Biden’s Rule Change Will Let Colleges Hide Evidence

( The Biden administration took a step toward revitalizing the Title IX strategy by establishing rules on college sexual misconduct cases and sexual harassment that would make most of Obama’s agency guidelines legally binding.

Reports show that Title IX rulemaking from the Trump administration, finalized nearly two years ago, is being changed. The changes include restoring a lower default standard for evidence.  It eliminates the need for live hearings, cross-examination, and access to evidence. It allows colleges to use the “single investigator” model, in which one person conducts the investigation and determines guilt or innocence.

By reducing the bar below which universities must respond to claims, the action would also broaden the scope of Title IX investigations.

All of them would have the effect of tipping the scales back in favor of students who make sexual misconduct allegations, but they might run into trouble in federal appeals courts that have ruled against colleges for procedural violations and anti-male bias that may have been brought on by Obama’s directives.

According to investigative reports, the suggested change would reverse the Trump approach to evidence, which allows institutions to utilize the stricter “clear and convincing” threshold for sexual assault cases while keeping “preponderance” —also known as “Fifty percent plus a feather” — for less serious allegations.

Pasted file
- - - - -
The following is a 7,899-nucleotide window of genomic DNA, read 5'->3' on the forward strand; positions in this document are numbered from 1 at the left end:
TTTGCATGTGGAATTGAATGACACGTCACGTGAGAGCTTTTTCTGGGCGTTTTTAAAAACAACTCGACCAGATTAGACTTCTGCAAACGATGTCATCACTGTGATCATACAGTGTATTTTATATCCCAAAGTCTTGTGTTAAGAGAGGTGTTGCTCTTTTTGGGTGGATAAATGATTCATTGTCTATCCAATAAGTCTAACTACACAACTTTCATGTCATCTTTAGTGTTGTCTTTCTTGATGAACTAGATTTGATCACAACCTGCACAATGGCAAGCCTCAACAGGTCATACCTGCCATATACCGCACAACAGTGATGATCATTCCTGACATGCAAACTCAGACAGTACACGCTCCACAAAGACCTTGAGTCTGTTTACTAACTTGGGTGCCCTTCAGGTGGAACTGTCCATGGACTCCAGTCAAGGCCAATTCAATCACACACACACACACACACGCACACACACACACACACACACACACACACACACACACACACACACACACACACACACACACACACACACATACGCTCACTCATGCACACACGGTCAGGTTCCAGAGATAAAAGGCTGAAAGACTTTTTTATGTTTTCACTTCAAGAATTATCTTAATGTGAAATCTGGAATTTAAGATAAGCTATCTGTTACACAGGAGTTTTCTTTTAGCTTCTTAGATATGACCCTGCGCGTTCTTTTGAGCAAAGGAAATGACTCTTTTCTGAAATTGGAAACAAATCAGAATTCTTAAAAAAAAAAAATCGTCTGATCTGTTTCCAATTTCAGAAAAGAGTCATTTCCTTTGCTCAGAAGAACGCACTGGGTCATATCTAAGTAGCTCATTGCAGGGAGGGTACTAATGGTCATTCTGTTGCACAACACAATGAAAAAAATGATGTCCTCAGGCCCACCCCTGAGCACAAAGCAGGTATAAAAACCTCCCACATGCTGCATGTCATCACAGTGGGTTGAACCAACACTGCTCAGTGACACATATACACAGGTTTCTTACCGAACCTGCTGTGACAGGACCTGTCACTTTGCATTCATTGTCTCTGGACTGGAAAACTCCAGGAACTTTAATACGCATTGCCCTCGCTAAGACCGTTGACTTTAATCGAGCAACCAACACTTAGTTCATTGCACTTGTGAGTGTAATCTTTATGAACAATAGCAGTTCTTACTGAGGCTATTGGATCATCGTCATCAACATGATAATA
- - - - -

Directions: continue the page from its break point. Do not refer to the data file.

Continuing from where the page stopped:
According to Andrew Miltenberg, one of the most well-known attorneys for accused students, the new regulation is a tremendous setback for the due process rights of all students.  It would lead to an increase in misconduct accusations. He recently prevailed in a highly uncommon state court case against a private institution that didn’t rely on a Title IX claim or a contract violation.

Further, reporting shows that in reference to transgender students who identify as the opposite sex, the Department of Education stated that it would publish a separate notice of proposed rulemaking.  The rule will encompass whether and how Title IX should address students’ eligibility to participate on a specific male or female athletic team.

Following its publication in the Federal Register, the 701-page proposed “sexual misconduct”  rule will be open for comments for sixty days. The agency has released a four-page information sheet outlining key provisions.

Heaven must help the innocent because the government surely will not.